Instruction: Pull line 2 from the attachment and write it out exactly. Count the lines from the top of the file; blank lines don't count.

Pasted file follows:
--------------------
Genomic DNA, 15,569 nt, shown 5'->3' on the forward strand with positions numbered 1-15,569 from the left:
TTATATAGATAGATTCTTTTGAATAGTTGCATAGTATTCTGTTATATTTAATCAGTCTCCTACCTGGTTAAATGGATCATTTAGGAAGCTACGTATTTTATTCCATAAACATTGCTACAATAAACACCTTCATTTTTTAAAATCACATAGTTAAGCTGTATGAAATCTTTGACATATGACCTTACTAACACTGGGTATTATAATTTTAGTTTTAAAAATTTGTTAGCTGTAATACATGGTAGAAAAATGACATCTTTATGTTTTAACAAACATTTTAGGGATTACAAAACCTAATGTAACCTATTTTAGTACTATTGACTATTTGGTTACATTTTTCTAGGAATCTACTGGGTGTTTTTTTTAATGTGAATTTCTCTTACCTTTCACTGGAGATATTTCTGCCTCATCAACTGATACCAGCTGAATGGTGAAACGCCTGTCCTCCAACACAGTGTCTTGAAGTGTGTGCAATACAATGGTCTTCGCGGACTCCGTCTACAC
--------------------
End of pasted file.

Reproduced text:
TTATATAGATAGATTCTTTTGAATAGTTGCATAGTATTCTGTTATATTTAATCAGTCTCCTACCTGGTTAAATGGATCATTTAGGAAGCTACGTATTTTATTCCATAAACATTGCTACAATAAACACCTTCATTTTTTAAAATCACATAGTTAAGCTGTATGAAATCTTTGACATATGACCTTACTAACACTGGGTATTATAATTTTAGTTTTAAAAATTTGTTAGCTGTAATACATGGTAGAAAAATGACATCTTTATGTTTTAACAAACATTTTAGGGATTACAAAACCTAATGTAACCTATTTTAGTACTATTGACTATTTGGTTACATTTTTCTAGGAATCTACTGGGTGTTTTTTTTAATGTGAATTTCTCTTACCTTTCACTGGAGATATTTCTGCCTCATCAACTGATACCAGCTGAATGGTGAAACGCCTGTCCTCCAACACAGTGTCTTGAAGTGTGTGCAATACAATGGTCTTCGCGGACTCCGTCTACAC